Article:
The N.D.A. In Silicon Valley Real Estate

As an information technology (I.T.) worker in Silicon Valley, I’ve signed many Non-Disclosure Agreements (N.D.A.s) over the years to keep secret anything that I learn during the course of my employment. Due to the nature of my work in I.T. support, I seldom have access to privilege information that an outsider might find valuable. I’m not surprise to read in The New York Times that the N.D.A. culture has come to real estate in Silicon Valley, as newly minted millionaires—or billionaire, in the case of Facebook’s Mark Zuckerberg—renovate their McMansions.

These powerful documents, demanding the utmost secrecy, are being required of anyone associated with the homes of a small but growing number of tech executives, according to real estate agents, architects and contractors. Sometimes the houses themselves are bought through trusts or corporate entities so that the owners’ names are not on public deeds.

Requiring construction workers to sign N.D.A.s raise more questions about who the owner is than it does to protect the owner’s privacy. Most N.D.A.s has a time limit. After several years goes by, nothing prevents a construction worker from revealing that the bathroom fixtures were solid gold, the kitchen counters were from handpicked marble slabs from Italy, and the multi-level garage has a car elevator. If wealthy owners want to maintain their privacy, they should dial down their public display of conspicuous consumption.

A 92-year-old Vermont man passed away recently, surprising family and friends when he left an $8 million stock portfolio to the local library and non-profit hospital. He drove around in a 2007 Toyota Yaris, collected tree branches for firewood, and held his winter coat together with a safety-pin. Because he lived a modest lifestyle that didn’t draw unwanted attention, no one knew he was wealthy.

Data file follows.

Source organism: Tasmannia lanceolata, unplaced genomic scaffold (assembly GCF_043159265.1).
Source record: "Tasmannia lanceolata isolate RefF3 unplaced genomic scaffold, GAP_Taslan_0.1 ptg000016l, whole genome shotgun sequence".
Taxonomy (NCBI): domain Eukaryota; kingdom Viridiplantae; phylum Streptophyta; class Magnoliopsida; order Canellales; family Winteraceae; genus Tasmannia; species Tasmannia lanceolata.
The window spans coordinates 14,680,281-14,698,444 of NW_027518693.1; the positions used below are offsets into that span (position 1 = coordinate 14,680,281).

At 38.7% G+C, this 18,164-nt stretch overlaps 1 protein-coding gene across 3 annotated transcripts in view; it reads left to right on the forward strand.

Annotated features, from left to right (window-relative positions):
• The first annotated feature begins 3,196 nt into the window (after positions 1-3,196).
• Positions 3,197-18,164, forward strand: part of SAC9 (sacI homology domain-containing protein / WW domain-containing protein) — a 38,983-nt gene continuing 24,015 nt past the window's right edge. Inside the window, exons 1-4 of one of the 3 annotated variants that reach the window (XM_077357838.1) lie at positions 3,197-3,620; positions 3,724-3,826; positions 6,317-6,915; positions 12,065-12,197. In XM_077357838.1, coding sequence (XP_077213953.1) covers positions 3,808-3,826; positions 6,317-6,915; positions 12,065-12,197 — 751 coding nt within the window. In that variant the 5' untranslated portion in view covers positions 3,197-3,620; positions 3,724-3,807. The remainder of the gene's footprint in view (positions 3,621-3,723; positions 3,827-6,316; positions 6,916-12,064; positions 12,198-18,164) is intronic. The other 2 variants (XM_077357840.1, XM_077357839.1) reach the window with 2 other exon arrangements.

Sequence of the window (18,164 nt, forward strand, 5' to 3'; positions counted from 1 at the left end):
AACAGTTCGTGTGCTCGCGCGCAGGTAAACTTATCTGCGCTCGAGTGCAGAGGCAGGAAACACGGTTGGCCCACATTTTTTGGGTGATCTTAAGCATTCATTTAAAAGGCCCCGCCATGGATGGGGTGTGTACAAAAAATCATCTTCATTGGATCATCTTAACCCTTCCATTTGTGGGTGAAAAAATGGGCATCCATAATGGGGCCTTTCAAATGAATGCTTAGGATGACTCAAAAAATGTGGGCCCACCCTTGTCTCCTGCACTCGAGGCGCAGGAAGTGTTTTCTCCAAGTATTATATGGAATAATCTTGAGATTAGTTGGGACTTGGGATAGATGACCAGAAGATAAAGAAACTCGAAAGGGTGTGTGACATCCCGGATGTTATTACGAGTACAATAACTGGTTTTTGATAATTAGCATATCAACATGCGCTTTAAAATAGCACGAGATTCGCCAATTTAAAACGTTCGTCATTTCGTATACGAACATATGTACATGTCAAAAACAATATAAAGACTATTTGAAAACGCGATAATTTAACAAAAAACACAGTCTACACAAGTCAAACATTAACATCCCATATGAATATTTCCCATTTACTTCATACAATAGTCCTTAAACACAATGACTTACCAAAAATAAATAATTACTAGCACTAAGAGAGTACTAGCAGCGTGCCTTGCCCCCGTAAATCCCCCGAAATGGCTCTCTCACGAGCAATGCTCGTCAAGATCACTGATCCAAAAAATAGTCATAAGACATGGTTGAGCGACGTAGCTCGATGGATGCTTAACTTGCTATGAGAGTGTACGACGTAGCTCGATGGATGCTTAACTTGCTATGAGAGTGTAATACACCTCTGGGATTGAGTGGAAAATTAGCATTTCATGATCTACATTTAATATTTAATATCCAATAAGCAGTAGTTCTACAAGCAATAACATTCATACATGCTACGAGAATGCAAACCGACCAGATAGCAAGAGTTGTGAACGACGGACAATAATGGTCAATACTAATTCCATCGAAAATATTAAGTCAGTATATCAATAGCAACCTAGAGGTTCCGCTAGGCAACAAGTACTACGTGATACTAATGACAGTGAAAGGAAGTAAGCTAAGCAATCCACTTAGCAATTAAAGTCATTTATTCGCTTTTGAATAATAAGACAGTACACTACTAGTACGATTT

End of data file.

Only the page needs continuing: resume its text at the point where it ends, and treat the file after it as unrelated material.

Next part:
My father built the planter walls for the million-dollar homes in the Silver Creek Valley area. The conspicuous consumption offended his Great Depression sensibilities with so much money wasted on so few people. That the city of San Jose spent $200 million to extend water and sewer into the arid foothills offended my own sensibilities. If you throw enough campaign contributions at city hall, you too can get taxpayer money to run water uphill. We both gloated over the news that the homeowner association nearly filed for bankruptcy after the Great Recession, as the million-dollar homes stood empty and the remaining residents balked at paying higher fees to maintain the common areas.

My brother’s in-laws bought a million-dollar home in the foothills of Gilroy, which I thought was obscene. The kitchen was larger than my studio apartment, and the wet bar was bigger than my kitchen. The in-laws bought the five-bedroom house to store family heirloom furniture that they couldn’t depart with but weren’t using anyway. Since they didn’t want to spend their retirement years cleaning a big house, they sold the house in a short sale and moved their furniture collection to a farmstead outside of Boston. The only cool thing I liked about that house was the 30-foot-tall wired fence that kept a prowling mountain cat away from the BBQ pit.

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